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iLabs: Rotifers – Who Found Them?

June 30, 2012

Yesterday I was asked by a visitor “who discovered rotifers?”  I wasn’t sure, and as I ALWAYS love questions and hunting their answers, I did some digging. Here’s what I found. Enjoy!

From the Manchester Microscopical Society’s Newsletter #18:

Rotifers were first discovered by Leeuwenhoek some 200 years ago and he explained how wonderfully nature has provided for the preservation of the species by their resistance to the drying up of their abodes and their resulting desiccation until moisture returns again. He wrote We can easily conceive that in all rainwater which is collected from gutters and in all waters exposed to the air, animals may be found, for they may be carried thither by the particles of dust blown about by the winds.”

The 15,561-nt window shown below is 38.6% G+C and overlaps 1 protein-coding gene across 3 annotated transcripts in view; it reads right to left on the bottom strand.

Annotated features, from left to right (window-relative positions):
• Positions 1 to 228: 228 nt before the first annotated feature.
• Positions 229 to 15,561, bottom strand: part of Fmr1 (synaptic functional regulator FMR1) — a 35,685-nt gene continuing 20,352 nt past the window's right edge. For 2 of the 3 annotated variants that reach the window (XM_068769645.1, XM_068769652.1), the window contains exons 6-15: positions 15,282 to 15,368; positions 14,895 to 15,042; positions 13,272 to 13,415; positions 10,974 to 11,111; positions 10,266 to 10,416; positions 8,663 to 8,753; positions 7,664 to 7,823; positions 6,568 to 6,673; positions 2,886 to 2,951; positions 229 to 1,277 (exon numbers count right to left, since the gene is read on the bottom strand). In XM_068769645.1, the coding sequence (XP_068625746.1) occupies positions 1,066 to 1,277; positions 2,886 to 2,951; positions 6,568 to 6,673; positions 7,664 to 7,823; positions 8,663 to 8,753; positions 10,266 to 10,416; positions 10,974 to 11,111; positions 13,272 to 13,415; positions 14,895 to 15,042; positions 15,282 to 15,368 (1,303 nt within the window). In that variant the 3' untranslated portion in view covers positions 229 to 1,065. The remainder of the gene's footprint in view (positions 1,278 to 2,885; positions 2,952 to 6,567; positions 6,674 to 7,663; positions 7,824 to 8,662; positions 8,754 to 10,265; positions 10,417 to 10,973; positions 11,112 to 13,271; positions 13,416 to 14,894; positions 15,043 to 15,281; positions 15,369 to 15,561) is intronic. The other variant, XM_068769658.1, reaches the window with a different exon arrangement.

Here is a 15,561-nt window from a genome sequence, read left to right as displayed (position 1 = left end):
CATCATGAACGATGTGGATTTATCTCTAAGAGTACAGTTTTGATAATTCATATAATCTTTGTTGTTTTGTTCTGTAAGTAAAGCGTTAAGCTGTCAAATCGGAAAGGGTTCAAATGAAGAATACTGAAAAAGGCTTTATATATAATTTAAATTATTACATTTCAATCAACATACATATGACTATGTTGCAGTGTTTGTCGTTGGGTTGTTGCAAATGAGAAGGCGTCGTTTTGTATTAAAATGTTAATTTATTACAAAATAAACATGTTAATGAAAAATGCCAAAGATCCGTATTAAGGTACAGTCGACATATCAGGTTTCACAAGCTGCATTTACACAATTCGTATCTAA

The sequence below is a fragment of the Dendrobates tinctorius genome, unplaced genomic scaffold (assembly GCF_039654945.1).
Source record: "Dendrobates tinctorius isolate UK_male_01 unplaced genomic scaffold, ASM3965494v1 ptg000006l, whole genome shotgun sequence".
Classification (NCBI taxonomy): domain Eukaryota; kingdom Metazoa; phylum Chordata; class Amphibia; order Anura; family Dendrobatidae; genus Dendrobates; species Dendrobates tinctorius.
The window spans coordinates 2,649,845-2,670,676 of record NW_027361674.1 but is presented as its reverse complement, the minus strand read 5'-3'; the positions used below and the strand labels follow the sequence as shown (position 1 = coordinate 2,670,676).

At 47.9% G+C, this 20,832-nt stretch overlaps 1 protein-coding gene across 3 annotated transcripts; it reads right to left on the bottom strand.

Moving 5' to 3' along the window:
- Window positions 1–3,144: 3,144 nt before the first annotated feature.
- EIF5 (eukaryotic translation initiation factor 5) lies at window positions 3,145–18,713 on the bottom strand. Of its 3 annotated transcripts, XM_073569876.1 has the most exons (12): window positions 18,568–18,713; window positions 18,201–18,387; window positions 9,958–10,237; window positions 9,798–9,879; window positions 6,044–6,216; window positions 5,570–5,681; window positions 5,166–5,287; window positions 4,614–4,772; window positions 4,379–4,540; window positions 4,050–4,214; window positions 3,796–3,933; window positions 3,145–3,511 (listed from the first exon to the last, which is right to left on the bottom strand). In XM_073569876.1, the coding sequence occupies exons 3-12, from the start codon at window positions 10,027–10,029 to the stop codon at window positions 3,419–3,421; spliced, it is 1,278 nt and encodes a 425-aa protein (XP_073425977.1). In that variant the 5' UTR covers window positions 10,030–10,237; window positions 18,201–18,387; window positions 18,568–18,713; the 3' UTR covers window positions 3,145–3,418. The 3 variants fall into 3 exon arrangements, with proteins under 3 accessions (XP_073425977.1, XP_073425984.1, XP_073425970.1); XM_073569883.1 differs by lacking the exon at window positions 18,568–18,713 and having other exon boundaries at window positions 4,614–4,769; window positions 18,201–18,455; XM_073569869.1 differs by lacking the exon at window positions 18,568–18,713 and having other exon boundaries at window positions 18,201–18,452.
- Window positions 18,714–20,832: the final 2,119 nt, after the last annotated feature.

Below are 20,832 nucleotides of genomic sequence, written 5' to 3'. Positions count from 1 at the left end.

Another place on this site notes he first described them in 1703. However I also found a link with a reprint from Microscopy the Journal of the Quekett Microscopical Club, vol 34, Part 5 that reveals Leeuwenhoek was already mentioning them to friends in letters as early as 1674.

So I think it’s safe to award Leeuwenhoek the prize for first mentions of rotifers in the literature. For Antony von Leeuwenhoek’s story, click here.

By the way, here is a great shot of a Rotifer:


At the base of the photo you can clearly see the cilia the rotifer uses to sweep food back toward its mouth. Behind the mouth is the mastax which is used to grind up the food before it enters the stomach and digestive area (dark reddish area). The mastax appears as two side-by-side circles resting just above that dark red central area.

My thanks for this photo, which is titled “PHILODINA ROSEOLA, EL ROTÍFERO INMORTAL by PROYECTO AGUA** /** WATER PROJECT, on Flickr”

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